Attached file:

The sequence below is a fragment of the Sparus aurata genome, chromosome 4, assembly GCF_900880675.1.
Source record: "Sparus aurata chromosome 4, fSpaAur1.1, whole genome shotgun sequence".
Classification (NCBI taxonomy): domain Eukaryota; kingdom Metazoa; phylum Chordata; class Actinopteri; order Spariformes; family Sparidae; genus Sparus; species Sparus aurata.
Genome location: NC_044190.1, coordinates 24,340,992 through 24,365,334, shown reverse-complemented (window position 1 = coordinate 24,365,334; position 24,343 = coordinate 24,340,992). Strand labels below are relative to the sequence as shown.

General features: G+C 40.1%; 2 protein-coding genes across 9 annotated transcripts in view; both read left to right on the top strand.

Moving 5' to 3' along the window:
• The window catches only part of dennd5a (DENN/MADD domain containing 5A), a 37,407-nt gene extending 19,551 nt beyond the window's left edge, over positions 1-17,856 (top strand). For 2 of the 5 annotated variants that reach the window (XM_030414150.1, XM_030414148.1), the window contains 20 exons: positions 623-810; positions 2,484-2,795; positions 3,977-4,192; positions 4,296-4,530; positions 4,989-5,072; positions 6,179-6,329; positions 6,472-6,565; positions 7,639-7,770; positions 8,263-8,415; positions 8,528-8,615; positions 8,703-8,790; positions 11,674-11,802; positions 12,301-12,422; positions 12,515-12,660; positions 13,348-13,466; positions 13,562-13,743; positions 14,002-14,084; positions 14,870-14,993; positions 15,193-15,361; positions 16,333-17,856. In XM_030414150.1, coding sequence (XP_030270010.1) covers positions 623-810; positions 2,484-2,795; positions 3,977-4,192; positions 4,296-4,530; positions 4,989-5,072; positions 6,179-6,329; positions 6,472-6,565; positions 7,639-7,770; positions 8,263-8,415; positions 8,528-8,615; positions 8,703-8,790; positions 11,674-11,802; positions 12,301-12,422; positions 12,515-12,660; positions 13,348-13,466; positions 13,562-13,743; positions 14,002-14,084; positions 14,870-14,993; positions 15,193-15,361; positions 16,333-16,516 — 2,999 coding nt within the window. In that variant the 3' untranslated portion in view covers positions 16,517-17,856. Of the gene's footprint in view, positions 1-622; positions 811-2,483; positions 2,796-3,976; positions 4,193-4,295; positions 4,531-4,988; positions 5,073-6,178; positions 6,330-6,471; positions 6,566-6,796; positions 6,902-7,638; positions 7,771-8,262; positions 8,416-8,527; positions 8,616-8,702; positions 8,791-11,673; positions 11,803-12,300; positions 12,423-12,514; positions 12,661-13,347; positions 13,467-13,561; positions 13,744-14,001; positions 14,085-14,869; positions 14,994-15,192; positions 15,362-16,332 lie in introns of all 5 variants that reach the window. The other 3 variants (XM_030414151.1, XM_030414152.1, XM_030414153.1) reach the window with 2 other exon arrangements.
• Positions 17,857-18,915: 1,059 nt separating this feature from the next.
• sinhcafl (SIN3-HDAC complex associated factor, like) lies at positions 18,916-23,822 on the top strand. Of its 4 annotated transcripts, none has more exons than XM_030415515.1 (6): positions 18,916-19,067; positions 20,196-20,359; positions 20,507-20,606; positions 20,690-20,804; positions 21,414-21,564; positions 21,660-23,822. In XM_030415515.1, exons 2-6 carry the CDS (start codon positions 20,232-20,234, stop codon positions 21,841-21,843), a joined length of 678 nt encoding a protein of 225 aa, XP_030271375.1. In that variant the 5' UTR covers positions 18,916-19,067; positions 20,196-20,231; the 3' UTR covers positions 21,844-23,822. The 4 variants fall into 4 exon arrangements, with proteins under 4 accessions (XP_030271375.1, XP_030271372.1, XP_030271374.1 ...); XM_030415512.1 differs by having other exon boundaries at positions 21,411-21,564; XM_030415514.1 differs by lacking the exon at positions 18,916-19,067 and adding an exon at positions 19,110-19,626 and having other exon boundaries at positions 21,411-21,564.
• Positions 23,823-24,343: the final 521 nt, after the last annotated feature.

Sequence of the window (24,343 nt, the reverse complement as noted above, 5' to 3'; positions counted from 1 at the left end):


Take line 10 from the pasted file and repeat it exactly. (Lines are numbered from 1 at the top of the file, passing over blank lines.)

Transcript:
• Positions 23,823-24,343: the final 521 nt, after the last annotated feature.